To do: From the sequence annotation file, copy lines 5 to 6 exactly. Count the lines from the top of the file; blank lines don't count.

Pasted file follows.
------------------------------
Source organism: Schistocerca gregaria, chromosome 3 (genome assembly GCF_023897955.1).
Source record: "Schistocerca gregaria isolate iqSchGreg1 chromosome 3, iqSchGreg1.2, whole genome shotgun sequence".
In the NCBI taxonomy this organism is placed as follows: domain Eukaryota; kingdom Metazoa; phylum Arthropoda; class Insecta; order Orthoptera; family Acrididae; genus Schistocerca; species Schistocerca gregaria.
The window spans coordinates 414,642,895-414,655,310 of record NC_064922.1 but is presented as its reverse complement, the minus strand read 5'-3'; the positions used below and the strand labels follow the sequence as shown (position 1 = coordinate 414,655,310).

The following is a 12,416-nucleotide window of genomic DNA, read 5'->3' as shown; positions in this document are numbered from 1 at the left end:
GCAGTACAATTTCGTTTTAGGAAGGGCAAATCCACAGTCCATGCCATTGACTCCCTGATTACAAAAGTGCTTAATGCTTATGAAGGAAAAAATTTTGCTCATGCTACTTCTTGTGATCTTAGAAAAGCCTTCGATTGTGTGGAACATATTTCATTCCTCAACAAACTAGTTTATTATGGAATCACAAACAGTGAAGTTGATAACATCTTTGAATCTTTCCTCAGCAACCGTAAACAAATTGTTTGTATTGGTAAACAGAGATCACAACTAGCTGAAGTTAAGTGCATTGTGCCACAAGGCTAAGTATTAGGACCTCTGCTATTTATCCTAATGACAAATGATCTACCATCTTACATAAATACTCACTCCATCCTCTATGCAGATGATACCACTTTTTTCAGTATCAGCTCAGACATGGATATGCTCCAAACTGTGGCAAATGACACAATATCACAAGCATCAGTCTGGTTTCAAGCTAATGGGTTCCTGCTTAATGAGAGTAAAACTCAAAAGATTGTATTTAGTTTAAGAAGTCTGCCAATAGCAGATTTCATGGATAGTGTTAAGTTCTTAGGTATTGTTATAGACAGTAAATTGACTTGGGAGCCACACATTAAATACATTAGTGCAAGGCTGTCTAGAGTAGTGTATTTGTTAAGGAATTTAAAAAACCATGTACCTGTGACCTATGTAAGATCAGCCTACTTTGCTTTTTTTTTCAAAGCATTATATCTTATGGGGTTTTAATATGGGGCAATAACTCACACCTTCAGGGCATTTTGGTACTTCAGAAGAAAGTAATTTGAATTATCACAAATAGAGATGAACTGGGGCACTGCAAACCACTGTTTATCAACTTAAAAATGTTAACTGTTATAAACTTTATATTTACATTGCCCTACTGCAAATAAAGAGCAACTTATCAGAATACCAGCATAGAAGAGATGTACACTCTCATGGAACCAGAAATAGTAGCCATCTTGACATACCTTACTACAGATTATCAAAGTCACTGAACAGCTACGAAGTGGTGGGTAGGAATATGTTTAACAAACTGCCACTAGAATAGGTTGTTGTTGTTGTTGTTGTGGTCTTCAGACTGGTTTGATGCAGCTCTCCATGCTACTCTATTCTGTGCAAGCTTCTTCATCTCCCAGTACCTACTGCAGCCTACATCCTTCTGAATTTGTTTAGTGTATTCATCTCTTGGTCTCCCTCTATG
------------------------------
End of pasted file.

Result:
The following is a 12,416-nucleotide window of genomic DNA, read 5'->3' as shown; positions in this document are numbered from 1 at the left end:
GCAGTACAATTTCGTTTTAGGAAGGGCAAATCCACAGTCCATGCCATTGACTCCCTGATTACAAAAGTGCTTAATGCTTATGAAGGAAAAAATTTTGCTCATGCTACTTCTTGTGATCTTAGAAAAGCCTTCGATTGTGTGGAACATATTTCATTCCTCAACAAACTAGTTTATTATGGAATCACAAACAGTGAAGTTGATAACATCTTTGAATCTTTCCTCAGCAACCGTAAACAAATTGTTTGTATTGGTAAACAGAGATCACAACTAGCTGAAGTTAAGTGCATTGTGCCACAAGGCTAAGTATTAGGACCTCTGCTATTTATCCTAATGACAAATGATCTACCATCTTACATAAATACTCACTCCATCCTCTATGCAGATGATACCACTTTTTTCAGTATCAGCTCAGACATGGATATGCTCCAAACTGTGGCAAATGACACAATATCACAAGCATCAGTCTGGTTTCAAGCTAATGGGTTCCTGCTTAATGAGAGTAAAACTCAAAAGATTGTATTTAGTTTAAGAAGTCTGCCAATAGCAGATTTCATGGATAGTGTTAAGTTCTTAGGTATTGTTATAGACAGTAAATTGACTTGGGAGCCACACATTAAATACATTAGTGCAAGGCTGTCTAGAGTAGTGTATTTGTTAAGGAATTTAAAAAACCATGTACCTGTGACCTATGTAAGATCAGCCTACTTTGCTTTTTTTTTCAAAGCATTATATCTTATGGGGTTTTAATATGGGGCAATAACTCACACCTTCAGGGCATTTTGGTACTTCAGAAGAAAGTAATTTGAATTATCACAAATAGAGATGAACTGGGGCACTGCAAACCACTGTTTATCAACTTAAAAATGTTAACTGTTATAAACTTTATATTTACATTGCCCTACTGCAAATAAAGAGCAACTTATCAGAATACCAGCATAGAAGAGATGTACACTCTCATGGAACCAGAAATAGTAGCCATCTTGACATACCTTACTACAGATTATCAAAGTCACTGAACAGCTACGAAGTGGTGGGTAGGAATATGTTTAACAAACTGCCACTAGAATAGGTTGTTGTTGTTGTTGTTGTGGTCTTCAGACTGGTTTGATGCAGCTCTCCATGCTACTCTATTCTGTGCAAGCTTCTTCATCTCCCAGTACCTACTGCAGCCTACATCCTTCTGAATTTGTTTAGTGTATTCATCTCTTGGTCTCCCTCTATG